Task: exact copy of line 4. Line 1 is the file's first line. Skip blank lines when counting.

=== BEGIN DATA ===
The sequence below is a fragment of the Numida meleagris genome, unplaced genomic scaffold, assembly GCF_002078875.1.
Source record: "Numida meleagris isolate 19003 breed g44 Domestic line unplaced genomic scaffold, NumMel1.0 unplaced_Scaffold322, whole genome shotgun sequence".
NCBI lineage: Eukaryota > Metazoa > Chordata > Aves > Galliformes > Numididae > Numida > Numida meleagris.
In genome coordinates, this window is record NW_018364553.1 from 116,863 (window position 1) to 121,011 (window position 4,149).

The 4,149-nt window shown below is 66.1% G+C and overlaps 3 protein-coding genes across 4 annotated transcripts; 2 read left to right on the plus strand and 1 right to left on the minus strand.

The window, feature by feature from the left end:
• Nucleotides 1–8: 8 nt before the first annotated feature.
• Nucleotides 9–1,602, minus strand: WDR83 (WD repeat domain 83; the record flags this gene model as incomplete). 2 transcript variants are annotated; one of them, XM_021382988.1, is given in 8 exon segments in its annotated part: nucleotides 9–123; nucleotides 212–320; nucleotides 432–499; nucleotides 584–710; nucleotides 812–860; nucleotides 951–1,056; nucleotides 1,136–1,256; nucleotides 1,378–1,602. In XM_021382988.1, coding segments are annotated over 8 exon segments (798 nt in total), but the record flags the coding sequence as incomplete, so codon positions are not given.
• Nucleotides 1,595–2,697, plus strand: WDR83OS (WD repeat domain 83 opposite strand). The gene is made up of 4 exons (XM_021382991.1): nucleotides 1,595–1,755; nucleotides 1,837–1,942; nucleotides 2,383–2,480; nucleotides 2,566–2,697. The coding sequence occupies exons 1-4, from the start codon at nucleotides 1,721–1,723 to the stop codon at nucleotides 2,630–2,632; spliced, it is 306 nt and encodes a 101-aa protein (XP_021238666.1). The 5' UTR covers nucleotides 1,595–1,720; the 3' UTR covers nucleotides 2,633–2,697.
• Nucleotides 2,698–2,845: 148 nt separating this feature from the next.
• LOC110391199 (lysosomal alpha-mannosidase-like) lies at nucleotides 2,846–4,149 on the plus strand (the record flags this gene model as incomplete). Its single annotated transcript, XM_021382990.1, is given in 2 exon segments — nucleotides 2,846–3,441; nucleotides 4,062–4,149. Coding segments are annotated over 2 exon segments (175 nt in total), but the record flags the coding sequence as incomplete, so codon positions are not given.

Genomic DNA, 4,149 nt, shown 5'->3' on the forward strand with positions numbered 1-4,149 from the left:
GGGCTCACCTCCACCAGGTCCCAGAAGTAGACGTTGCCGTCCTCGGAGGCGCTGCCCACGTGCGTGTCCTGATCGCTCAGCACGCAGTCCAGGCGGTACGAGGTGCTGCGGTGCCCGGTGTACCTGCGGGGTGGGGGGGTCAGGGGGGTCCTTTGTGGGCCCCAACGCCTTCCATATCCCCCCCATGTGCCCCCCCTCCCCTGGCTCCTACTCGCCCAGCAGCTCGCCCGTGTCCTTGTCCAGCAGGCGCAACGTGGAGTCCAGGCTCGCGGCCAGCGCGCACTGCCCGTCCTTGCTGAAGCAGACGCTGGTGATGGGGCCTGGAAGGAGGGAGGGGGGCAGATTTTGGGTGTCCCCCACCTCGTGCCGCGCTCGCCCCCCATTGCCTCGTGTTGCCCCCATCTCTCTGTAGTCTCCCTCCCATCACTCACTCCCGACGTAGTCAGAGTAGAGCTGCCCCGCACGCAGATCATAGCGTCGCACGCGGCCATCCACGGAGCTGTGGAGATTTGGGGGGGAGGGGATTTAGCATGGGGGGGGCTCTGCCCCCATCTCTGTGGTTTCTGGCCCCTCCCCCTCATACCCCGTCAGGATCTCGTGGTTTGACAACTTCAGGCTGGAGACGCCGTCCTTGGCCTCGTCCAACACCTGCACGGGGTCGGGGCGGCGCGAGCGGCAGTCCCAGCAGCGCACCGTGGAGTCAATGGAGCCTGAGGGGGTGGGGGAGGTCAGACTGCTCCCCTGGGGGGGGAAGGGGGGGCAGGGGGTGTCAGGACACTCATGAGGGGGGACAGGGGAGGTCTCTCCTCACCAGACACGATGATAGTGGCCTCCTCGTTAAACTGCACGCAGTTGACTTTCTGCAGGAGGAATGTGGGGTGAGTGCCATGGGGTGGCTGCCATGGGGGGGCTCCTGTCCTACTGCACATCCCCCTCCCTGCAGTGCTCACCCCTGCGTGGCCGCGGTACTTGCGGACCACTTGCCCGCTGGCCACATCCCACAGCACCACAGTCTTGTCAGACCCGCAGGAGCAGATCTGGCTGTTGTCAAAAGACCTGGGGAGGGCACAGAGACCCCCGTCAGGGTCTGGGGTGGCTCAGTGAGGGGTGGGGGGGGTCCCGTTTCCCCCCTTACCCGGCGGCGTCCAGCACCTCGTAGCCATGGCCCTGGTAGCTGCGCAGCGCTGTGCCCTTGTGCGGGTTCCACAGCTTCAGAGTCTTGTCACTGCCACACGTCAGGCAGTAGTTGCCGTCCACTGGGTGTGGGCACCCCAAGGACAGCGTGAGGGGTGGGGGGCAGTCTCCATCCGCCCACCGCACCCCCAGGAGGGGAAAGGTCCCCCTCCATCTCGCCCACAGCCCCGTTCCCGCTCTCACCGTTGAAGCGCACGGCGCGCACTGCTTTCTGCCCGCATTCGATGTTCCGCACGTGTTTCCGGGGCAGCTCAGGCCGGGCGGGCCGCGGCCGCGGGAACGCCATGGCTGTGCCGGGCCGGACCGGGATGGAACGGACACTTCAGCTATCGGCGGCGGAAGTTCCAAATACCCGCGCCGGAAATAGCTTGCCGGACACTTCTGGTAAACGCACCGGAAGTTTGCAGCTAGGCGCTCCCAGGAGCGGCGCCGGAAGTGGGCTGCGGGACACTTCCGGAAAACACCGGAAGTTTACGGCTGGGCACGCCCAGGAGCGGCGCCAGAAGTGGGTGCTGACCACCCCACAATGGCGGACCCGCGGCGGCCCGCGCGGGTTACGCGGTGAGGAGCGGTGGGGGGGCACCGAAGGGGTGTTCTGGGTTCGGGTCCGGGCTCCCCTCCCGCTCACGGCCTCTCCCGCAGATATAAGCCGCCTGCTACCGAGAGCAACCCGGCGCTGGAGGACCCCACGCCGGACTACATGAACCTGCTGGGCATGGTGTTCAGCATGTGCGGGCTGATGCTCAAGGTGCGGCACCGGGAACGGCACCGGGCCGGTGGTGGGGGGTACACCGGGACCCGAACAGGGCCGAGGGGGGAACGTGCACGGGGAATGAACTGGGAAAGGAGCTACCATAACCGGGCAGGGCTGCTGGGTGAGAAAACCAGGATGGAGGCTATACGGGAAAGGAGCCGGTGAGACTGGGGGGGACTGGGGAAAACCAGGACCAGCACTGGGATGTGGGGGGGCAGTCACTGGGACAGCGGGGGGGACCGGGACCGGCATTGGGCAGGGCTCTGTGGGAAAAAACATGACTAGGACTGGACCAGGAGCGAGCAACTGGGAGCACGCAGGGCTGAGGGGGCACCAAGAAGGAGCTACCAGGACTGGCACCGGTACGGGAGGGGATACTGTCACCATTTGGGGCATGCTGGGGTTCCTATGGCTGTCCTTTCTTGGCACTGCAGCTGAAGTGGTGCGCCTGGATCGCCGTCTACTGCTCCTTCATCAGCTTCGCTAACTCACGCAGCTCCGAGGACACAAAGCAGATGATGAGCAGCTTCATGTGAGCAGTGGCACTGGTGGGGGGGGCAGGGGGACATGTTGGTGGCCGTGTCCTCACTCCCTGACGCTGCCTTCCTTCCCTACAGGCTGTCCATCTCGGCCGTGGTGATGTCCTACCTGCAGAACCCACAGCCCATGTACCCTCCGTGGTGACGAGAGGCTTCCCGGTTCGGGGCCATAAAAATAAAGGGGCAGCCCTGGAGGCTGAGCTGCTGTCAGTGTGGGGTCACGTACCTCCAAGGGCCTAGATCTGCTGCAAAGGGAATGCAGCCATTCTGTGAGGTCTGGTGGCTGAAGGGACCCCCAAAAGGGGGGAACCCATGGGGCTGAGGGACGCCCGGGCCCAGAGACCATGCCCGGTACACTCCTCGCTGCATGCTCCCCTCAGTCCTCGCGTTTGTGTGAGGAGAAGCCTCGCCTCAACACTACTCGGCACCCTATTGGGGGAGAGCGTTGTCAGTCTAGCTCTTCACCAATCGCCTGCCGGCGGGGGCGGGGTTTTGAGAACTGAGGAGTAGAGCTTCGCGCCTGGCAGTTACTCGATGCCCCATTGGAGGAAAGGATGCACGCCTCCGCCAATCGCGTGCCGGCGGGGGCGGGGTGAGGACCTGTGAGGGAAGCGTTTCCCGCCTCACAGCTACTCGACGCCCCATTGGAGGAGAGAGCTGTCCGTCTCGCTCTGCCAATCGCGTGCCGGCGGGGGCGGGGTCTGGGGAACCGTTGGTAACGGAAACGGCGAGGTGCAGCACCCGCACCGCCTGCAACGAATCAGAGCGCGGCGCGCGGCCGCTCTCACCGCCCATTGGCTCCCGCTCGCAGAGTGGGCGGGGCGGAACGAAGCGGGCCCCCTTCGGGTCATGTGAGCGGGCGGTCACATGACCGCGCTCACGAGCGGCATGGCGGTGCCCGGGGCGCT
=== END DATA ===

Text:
In genome coordinates, this window is record NW_018364553.1 from 116,863 (window position 1) to 121,011 (window position 4,149).